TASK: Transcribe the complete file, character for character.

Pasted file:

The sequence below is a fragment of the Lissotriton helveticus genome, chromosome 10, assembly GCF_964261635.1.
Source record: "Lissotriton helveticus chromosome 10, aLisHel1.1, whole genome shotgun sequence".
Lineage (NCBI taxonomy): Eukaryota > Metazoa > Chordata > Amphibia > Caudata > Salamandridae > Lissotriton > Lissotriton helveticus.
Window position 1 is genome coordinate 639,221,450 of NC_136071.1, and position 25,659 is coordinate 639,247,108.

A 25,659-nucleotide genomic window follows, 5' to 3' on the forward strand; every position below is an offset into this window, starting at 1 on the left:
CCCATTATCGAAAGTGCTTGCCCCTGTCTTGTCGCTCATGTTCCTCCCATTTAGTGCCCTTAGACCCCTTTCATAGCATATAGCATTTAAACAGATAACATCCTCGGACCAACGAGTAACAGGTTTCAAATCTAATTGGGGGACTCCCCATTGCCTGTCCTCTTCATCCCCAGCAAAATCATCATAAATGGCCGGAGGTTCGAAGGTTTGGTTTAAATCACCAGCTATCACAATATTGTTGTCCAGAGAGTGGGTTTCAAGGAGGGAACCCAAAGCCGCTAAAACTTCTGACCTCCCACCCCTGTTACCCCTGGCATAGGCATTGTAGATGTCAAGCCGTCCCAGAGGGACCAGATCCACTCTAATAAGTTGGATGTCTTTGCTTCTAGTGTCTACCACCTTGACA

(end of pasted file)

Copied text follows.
The sequence below is a fragment of the Lissotriton helveticus genome, chromosome 10, assembly GCF_964261635.1.
Source record: "Lissotriton helveticus chromosome 10, aLisHel1.1, whole genome shotgun sequence".
Lineage (NCBI taxonomy): Eukaryota > Metazoa > Chordata > Amphibia > Caudata > Salamandridae > Lissotriton > Lissotriton helveticus.
Window position 1 is genome coordinate 639,221,450 of NC_136071.1, and position 25,659 is coordinate 639,247,108.

A 25,659-nucleotide genomic window follows, 5' to 3' on the forward strand; every position below is an offset into this window, starting at 1 on the left:
CCCATTATCGAAAGTGCTTGCCCCTGTCTTGTCGCTCATGTTCCTCCCATTTAGTGCCCTTAGACCCCTTTCATAGCATATAGCATTTAAACAGATAACATCCTCGGACCAACGAGTAACAGGTTTCAAATCTAATTGGGGGACTCCCCATTGCCTGTCCTCTTCATCCCCAGCAAAATCATCATAAATGGCCGGAGGTTCGAAGGTTTGGTTTAAATCACCAGCTATCACAATATTGTTGTCCAGAGAGTGGGTTTCAAGGAGGGAACCCAAAGCCGCTAAAACTTCTGACCTCCCACCCCTGTTACCCCTGGCATAGGCATTGTAGATGTCAAGCCGTCCCAGAGGGACCAGATCCACTCTAATAAGTTGGATGTCTTTGCTTCTAGTGTCTACCACCTTGACA